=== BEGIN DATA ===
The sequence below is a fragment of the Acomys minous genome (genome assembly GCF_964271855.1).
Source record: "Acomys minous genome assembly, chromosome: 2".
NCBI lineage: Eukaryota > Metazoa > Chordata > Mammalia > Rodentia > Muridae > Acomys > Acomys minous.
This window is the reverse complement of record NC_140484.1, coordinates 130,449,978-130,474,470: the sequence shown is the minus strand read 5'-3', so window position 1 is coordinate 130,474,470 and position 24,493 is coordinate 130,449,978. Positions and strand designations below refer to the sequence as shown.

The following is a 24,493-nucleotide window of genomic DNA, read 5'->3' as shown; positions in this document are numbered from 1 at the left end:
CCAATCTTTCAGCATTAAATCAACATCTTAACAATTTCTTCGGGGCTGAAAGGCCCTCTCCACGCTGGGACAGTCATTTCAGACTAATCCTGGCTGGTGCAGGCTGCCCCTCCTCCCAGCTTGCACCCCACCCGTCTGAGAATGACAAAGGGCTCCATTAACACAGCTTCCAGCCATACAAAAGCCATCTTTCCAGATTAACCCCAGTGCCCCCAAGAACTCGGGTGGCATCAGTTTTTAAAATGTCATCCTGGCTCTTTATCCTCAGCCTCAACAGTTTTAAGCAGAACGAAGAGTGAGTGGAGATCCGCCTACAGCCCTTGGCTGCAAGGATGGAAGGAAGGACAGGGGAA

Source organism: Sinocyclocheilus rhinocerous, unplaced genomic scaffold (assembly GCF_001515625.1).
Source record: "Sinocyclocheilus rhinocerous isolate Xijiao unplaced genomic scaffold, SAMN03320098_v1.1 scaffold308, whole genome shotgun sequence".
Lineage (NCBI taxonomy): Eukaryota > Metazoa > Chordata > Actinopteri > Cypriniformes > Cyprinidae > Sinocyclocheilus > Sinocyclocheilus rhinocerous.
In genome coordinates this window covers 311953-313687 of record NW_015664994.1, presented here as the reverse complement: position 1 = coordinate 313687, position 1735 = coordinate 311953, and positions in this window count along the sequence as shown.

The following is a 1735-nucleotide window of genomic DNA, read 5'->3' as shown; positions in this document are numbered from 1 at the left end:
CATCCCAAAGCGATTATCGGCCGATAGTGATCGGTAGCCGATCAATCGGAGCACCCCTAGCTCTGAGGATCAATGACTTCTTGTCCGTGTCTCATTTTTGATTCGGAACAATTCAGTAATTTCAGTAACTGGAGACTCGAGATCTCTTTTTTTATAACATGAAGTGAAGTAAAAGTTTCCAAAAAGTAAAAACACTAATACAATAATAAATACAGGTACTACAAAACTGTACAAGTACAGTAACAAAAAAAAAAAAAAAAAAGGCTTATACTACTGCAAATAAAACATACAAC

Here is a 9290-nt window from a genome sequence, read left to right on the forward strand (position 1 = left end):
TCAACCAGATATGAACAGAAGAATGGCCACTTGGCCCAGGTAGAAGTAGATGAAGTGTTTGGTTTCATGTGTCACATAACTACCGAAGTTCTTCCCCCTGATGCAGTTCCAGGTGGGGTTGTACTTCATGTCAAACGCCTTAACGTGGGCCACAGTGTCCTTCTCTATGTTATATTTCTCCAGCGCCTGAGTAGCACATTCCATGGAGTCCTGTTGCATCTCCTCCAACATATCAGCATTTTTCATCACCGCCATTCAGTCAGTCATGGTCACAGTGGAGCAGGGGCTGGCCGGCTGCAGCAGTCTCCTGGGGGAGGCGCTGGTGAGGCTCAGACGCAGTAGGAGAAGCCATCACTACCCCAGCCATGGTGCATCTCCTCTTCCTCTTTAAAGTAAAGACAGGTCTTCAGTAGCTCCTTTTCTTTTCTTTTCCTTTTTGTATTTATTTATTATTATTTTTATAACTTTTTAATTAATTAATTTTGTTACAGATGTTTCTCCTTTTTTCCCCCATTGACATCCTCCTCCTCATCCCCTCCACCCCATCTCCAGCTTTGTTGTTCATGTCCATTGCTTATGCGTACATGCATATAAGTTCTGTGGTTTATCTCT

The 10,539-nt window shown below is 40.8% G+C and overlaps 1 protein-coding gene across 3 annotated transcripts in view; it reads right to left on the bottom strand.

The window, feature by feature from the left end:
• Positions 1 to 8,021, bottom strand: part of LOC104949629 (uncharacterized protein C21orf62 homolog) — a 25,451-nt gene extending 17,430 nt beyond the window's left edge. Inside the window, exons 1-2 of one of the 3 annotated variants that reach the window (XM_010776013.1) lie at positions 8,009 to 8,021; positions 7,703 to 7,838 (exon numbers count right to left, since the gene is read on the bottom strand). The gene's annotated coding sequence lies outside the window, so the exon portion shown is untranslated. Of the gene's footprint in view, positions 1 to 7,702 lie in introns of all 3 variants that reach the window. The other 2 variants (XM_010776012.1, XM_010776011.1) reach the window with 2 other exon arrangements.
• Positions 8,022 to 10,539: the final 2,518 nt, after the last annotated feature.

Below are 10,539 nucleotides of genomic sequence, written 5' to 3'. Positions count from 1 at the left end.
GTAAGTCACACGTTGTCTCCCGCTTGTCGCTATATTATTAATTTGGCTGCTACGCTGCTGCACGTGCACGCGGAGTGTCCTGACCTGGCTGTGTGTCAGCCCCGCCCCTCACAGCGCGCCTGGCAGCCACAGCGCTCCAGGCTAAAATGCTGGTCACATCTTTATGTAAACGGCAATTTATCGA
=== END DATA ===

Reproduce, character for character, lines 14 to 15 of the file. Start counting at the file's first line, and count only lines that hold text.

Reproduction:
TCAACCAGATATGAACAGAAGAATGGCCACTTGGCCCAGGTAGAAGTAGATGAAGTGTTTGGTTTCATGTGTCACATAACTACCGAAGTTCTTCCCCCTGATGCAGTTCCAGGTGGGGTTGTACTTCATGTCAAACGCCTTAACGTGGGCCACAGTGTCCTTCTCTATGTTATATTTCTCCAGCGCCTGAGTAGCACATTCCATGGAGTCCTGTTGCATCTCCTCCAACATATCAGCATTTTTCATCACCGCCATTCAGTCAGTCATGGTCACAGTGGAGCAGGGGCTGGCCGGCTGCAGCAGTCTCCTGGGGGAGGCGCTGGTGAGGCTCAGACGCAGTAGGAGAAGCCATCACTACCCCAGCCATGGTGCATCTCCTCTTCCTCTTTAAAGTAAAGACAGGTCTTCAGTAGCTCCTTTTCTTTTCTTTTCCTTTTTGTATTTATTTATTATTATTTTTATAACTTTTTAATTAATTAATTTTGTTACAGATGTTTCTCCTTTTTTCCCCCATTGACATCCTCCTCCTCATCCCCTCCACCCCATCTCCAGCTTTGTTGTTCATGTCCATTGCTTATGCGTACATGCATATAAGTTCTGTGGTTTATCTCT

The 10,539-nt window shown below is 40.8% G+C and overlaps 1 protein-coding gene across 3 annotated transcripts in view; it reads right to left on the bottom strand.